Row House Revived
A major remodel of the back of this 1890s brick home brings in more light and makes a better connection to an existing rooftop deck.
After years of neglect, the rear of this 1890s Victorian row house was in considerable disrepair. Hill & Hurtt Architects was charged with its resurrection. The goal was to transform the dark, dysfunctional enclosed porch and kitchen into a light-drenched living area that would transition nicely to the roof deck, all in a period-appropriate design. Structural members were reinforced to meet current building codes, and the team reworked exterior trim details to create a new facade that relates to the original house. The kitchen was reoriented for a galley layout, which allows for comfortable circulation to the back, and a breakfast nook/ mudroom replaced the existing porch. The north-facing room incorporates tall windows and a French door to give the impression of a traditional enclosed porch. The upper windows and door between the office and the roof deck were reconfigured to relate to the structure below and brighten the interiors, and windows added along the west wall provide even more light. The finishes were selected to blend with the Victorian style and include heated hex-tile flooring and painted PVC trim—a durable product with a historic look and feel.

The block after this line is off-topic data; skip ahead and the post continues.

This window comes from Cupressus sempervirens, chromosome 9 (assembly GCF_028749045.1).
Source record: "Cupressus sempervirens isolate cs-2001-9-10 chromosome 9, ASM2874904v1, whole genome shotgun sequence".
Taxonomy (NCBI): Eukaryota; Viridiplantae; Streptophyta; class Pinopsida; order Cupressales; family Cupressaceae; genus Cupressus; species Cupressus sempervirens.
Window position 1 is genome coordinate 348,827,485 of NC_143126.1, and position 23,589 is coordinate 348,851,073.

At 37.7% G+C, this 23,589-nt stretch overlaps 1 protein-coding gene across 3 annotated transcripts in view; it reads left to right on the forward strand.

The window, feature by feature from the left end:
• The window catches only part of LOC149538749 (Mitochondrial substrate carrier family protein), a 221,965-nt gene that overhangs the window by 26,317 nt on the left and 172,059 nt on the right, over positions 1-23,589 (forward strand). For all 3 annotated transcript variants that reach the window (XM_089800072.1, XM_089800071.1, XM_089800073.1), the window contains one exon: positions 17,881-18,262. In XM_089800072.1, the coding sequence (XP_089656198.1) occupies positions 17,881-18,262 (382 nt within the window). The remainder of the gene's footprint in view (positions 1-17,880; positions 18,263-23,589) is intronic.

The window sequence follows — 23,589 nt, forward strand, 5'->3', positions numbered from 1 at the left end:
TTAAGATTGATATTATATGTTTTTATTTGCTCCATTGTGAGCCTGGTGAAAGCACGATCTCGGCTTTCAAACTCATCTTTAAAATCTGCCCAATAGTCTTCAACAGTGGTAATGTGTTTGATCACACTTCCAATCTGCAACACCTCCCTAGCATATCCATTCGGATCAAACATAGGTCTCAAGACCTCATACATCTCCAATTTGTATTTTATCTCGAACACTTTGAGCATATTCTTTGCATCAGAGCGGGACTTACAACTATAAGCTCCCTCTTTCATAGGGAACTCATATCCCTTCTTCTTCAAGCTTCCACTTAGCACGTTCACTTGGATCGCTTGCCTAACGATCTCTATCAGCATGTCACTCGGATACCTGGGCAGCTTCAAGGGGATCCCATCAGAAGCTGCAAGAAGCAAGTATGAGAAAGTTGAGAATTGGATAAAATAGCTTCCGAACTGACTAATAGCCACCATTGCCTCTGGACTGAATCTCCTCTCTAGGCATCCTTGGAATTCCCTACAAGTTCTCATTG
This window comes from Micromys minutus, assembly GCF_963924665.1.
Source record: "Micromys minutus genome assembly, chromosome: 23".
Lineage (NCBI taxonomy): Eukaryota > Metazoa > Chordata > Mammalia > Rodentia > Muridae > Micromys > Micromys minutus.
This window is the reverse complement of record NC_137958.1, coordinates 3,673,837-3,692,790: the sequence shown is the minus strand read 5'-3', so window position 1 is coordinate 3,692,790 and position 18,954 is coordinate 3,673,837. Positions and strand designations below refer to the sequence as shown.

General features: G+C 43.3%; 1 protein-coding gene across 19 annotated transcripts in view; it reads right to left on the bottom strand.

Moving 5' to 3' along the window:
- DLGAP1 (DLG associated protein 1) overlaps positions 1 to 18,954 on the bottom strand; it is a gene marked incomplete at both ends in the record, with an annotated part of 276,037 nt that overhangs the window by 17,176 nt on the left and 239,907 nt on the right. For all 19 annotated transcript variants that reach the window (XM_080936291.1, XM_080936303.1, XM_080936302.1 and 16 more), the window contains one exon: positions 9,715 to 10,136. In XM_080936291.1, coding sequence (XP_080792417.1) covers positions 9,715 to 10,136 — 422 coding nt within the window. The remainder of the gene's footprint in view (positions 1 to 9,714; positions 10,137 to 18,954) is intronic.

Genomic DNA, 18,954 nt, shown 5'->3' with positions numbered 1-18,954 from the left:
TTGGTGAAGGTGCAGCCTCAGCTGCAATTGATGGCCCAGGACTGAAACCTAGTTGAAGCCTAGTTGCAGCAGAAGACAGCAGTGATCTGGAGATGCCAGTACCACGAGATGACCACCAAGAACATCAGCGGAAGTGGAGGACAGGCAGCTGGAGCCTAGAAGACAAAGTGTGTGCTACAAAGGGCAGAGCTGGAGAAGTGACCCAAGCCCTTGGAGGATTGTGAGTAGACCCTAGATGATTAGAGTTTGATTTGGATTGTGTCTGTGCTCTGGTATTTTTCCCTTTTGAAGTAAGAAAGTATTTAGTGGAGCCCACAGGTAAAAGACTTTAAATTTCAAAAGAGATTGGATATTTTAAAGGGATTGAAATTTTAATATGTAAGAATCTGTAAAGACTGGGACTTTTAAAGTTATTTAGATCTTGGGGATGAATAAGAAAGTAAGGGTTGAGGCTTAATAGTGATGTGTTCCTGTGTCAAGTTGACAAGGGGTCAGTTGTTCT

“Before” image: courtesy of Hill & Hurt Architects
Designer Hill & Hurtt Architects, hillandhurtt.com
Builder Wall to Wall Construction, walltowallconstruction.com
Location Washington, D.C.
Photos Joshua O. Hill, courtesy of Hill & Hurtt Architects
From Fine Homebuilding #286
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